May 13 1998

Stamford, CT-based Clean Diesel Technologies Inc. announced that test results of its platinum/cerium bimetallic diesel fuel additive at Delft Technical University, Netherlands, will be presented at the 22nd CIMAC Congress on May 19 in Copenhagen.

Researchers at Delft and CDT have identified a novel approach which uses extremely low levels of a bimetallic platinum/cerium fuel additive and a lightly catalyzed soot filter to reduce the oxidation temperature of soot by over 200 degrees Celsius to temperatures as low as 310°C. Temperatures in excess of 540°C are normally required to oxidize soot collected in diesel particulate filters. This was accomplished at metal treatment rates as low as 5 ppm. Based on comparison of the Platinum Plus bimetallic additive against several other trap regeneration systems, the report concluded in part that:

"A combination of a Corning Cordierite monolithic filter, Corning EX80 or EX47, and a Platinum/Cerium fuel additive results in stable operation for soot collection and continuous regeneration from temperatures of 583 K (310°C) and higher. This is superior in performance to any system known yet." and "The metal concentrations needed for sustained operations can be as low as 0.5 ppm of Platinum and 5 ppm of Cerium."

CDT noted that even lower levels of additive are likely to be used in practice, but these lower levels were not evaluated in the program at Delft.

"The work at Delft gives us a fundamental understanding of the catalytic synergy between platinum and cerium and helps explain the excellent success we have had with this system in full scale engine tests and field demonstrations," stated James M. Valentine, chief operating officer of CDT.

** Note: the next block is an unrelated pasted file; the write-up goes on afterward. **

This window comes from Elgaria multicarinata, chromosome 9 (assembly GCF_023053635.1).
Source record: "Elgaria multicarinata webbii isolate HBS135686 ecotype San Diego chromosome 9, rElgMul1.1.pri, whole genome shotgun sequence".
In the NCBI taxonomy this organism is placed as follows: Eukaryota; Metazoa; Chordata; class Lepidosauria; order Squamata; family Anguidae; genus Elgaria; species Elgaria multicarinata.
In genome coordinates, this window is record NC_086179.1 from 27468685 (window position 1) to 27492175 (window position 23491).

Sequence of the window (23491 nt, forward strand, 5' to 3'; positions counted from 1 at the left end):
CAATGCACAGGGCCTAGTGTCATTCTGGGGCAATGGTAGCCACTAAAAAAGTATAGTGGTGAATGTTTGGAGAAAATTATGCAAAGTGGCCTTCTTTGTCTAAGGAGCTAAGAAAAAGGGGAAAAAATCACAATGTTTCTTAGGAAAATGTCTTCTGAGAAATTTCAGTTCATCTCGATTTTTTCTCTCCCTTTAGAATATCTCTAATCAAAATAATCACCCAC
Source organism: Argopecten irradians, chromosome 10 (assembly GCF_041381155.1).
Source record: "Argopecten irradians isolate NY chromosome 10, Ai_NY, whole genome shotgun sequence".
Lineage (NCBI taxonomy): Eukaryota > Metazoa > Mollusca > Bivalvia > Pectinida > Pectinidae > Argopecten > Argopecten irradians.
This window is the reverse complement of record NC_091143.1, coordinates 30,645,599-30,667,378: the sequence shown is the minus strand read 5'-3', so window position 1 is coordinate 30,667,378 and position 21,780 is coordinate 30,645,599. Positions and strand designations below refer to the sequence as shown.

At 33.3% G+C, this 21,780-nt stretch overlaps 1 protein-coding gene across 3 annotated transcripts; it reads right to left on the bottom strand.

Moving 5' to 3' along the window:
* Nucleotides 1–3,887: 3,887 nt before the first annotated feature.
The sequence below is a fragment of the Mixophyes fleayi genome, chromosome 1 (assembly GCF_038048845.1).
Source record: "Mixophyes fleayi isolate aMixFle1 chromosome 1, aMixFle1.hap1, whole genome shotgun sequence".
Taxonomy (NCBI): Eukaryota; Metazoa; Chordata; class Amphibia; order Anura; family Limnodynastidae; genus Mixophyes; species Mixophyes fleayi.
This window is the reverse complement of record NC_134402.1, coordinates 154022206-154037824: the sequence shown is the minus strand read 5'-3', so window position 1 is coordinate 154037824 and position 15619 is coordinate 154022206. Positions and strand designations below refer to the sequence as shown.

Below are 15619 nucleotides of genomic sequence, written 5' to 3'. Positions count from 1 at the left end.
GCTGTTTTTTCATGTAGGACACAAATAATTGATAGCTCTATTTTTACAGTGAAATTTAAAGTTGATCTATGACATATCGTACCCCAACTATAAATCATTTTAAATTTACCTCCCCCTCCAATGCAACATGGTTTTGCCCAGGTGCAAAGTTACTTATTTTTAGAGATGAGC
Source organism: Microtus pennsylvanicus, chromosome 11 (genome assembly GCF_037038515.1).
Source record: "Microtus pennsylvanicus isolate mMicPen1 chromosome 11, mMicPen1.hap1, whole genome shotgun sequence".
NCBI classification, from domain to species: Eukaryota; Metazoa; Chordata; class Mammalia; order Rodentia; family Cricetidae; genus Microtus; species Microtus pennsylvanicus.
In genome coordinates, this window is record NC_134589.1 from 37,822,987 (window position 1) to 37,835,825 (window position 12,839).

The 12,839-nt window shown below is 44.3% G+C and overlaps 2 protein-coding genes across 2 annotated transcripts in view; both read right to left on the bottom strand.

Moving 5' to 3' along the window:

Diesel soot filters are a proven technology for removing soot emissions from existing and new vehicles, but they will quickly plug with soot unless a method to efficiently oxidize the soot is applied. While burners and electrical heaters have been used to raise temperatures in the filter, engineers generally agree that a "passive" means is more economical using either a catalyzed filter or a metal combustion catalyst added to the fuel. In either approach, the catalyst lowers the oxidation temperature of soot collected in the filter and "passively" regenerates the filter.

Catalyzed filters, however, suffer from high initial cost, poor long-term durability and a tendency to form unwanted sulfate by-products due to the high level of catalyst applied initially to the filter surface. As an alternative to catalyzed soot filters, fuel additives such as iron, cerium and copper have been used to catalytically activate the soot, but due to their low catalytic activity must be used at levels of 50-125 ppm of metal in the fuel. This high level of metal can lead to engine wear and build up of metallic ash residue in the filter.

Previous testing has also shown that the additive alone can reduce gaseous and particulate emissions from diesel engines by 15-30% and that its use with aftertreatment devices such as oxidizers and filters can give increasingly higher levels of reduction from both existing and new engines, in the range of 70-95%. Thus the additive can serve as a base in marketing a clean diesel fuel for low cost emission reduction now and will assist advanced control technologies as they are deployed.

The additive is easily blended with the bulk fuel supply or dispensed through on-board dosing and metering systems already developed by engine manufacturers. Cost is expected to be in range of $0.02-$0.05 per gallon of fuel treated once production volumes increase.

Clean Diesel Technologies is a development-stage company with patent-protected products that reduce emission from diesel engines while simultaneously improving fuel economy and power. R&D efforts and products are grouped into two categories: Platinum Fuel Catalysts and NOx Reduction Systems. Platinum Plus is a registered trademark of Clean Diesel Technologies Inc.

Contact: Clean Diesel Technologies Inc., James M. Valentine, 203/327-7050